Digitisation dominated early DH endeavours and remains the most well-known type of project. Digitised collections may focus on literary texts (like Project Gutenberg), newspapers (such as Trove), or archival documents (including Reading Experience). Drawing on these collections, many DH projects involve computerised textual analysis solving the “problem of textual abundance.” Famously, Franco Moretti’s ‘distant reading’ allows scholars to simultaneously examine thousands of books. Digital textual analysis also allows for the development of ideas to be traced, or for connections in archival materials to be identified and understood.
Visualisations may be used to reveal connections that may not otherwise be apparent. For instance, Stanford University has mapped endangered languages, the flow of ideas during the Enlightenment, and Mexican migration, and has produced a network graph showing connections between 30,000 British figures.
3D-modelling and virtual reality are used to recreate and preserve objects and spaces. The British Museum, for example, has produced models of its artefacts that can be viewed online. Outside of cultural institutions, these techniques are common in archaeology and anthropology. Projects include modelling the ancient city of Urak, replicas of antiquities like Egyptian funerary objects or stones inscribed with the Ogham alphabet, and a simulation of Aboriginal Dreamtime.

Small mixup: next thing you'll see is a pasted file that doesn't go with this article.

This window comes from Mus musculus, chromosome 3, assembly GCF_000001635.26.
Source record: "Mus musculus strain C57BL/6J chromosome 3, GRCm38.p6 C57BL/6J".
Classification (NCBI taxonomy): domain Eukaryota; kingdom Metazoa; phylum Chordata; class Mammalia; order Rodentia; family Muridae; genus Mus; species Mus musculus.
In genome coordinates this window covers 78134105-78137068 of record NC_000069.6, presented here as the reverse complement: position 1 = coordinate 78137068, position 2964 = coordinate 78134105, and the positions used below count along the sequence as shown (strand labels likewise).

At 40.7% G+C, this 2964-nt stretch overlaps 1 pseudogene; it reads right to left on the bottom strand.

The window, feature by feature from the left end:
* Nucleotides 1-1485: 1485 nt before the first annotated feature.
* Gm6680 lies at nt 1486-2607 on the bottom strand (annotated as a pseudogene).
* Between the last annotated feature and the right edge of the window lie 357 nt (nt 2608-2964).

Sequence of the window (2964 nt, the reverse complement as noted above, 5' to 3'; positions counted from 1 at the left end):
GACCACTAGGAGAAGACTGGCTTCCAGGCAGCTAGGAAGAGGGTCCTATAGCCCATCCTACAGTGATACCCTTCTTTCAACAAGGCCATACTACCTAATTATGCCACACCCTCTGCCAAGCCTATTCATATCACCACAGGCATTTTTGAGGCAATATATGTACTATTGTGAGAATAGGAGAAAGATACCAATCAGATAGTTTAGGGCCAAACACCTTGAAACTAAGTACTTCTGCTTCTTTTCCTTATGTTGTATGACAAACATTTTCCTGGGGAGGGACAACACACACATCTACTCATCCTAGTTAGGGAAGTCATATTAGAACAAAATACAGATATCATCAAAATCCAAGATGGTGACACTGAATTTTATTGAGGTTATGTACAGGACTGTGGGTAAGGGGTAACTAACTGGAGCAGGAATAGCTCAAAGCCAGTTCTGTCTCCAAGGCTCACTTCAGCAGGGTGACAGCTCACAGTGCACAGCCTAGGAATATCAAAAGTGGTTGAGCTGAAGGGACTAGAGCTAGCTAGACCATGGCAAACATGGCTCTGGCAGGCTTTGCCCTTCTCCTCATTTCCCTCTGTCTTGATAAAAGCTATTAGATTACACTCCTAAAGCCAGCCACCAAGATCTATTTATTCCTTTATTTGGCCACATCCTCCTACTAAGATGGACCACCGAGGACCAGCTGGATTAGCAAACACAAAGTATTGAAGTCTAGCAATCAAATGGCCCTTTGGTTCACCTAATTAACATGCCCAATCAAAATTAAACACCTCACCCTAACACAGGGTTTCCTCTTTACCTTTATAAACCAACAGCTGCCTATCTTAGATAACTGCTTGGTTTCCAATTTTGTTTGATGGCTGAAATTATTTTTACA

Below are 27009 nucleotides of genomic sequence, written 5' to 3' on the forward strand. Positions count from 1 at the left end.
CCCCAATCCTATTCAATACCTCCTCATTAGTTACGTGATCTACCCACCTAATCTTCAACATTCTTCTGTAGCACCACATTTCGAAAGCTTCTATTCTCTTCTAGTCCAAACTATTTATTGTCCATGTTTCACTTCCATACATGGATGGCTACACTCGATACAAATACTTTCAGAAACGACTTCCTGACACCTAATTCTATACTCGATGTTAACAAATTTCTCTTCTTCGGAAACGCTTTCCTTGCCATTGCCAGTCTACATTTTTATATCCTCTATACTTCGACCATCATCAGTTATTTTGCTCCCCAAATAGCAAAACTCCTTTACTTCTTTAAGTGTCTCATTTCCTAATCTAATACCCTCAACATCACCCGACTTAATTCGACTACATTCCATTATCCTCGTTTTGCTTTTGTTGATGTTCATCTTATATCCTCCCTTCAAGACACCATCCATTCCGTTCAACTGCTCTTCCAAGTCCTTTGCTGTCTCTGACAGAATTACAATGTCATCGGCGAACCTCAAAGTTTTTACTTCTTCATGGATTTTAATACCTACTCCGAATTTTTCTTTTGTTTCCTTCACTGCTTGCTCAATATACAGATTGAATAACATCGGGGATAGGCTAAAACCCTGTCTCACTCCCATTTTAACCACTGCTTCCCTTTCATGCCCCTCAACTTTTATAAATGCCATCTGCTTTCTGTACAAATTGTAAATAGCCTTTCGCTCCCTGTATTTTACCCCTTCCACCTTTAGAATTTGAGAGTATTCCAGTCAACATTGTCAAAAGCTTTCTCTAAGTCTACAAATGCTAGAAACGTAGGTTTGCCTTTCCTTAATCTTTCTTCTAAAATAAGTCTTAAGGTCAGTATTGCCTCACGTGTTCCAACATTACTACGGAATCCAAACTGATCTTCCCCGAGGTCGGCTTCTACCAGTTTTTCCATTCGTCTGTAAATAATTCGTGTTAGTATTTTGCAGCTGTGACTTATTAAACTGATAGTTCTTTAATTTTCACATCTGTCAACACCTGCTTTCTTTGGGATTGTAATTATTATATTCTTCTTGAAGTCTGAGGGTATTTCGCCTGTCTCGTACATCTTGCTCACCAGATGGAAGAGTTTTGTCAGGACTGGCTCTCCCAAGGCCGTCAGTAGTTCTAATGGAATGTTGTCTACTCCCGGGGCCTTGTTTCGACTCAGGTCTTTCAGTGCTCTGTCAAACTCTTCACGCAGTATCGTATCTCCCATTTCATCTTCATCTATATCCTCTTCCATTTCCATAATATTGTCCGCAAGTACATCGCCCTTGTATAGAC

Core values of DH
Given the diversity of the field, it is difficult to clearly define DH. It is perhaps more useful to consider a few of the core values that underpin much DH research.
DH is interdisciplinary. It stretches across the humanities and social sciences. Projects often implicate computing experts or involve partnerships with cultural institutions. DH is a collaborative undertaking, disrupting the traditional sole-author model of the humanities. Many DHers are also committed to making their work accessible, aiming to eliminate academic/public division.
DH is an open system. It should not just appear in DH journals and at DH conferences. It should also exist alongside traditional humanities research. Some believe DH is therefore redundant, arguing all modern research involves interaction with computers. Yet DH involves more than using technology to write. Technology is fundamentally used to do the research. In this way, DH provides an exciting new lens for inquiry.
So what is DH?
To return to the question that opened this article: what is DH?
The editors of the first Digital Humanities Quarterly deliberately deferred this question. They believed DH would be defined by the projects that emerged, arguing “it will take time for the range of submissions to represent the real contours of the field.”
Each researcher still defines DH differently. Recognising this, the Day of DH project invited scholars to write, blog and tweet about their interpretation of DH. Many responses were captured in Jason Heppler’s simple website which displays a new definition of DH each time it is loaded. The breadth of responses reveals the diversity of DH work that is being undertaken and, by extension, the diversity of the field.
This fluidity is one of DH’s greatest strengths. It allows the field to adapt to the changing world and to unexpected shifts in project direction. It allows DHers – both new and experienced – to imagine innovative projects without restriction. It allows for an ongoing, expansive conversation about what DH is and what it can be.
Rebekah Ward is a Master of Research student with the School of
Humanities and Communication Arts and the Digital Humanities
Research Group. Her research, grounded in book history and
incorporating Digital Humanities techniques, examines the
publication of Australian children’s literature by Angus & Robertson.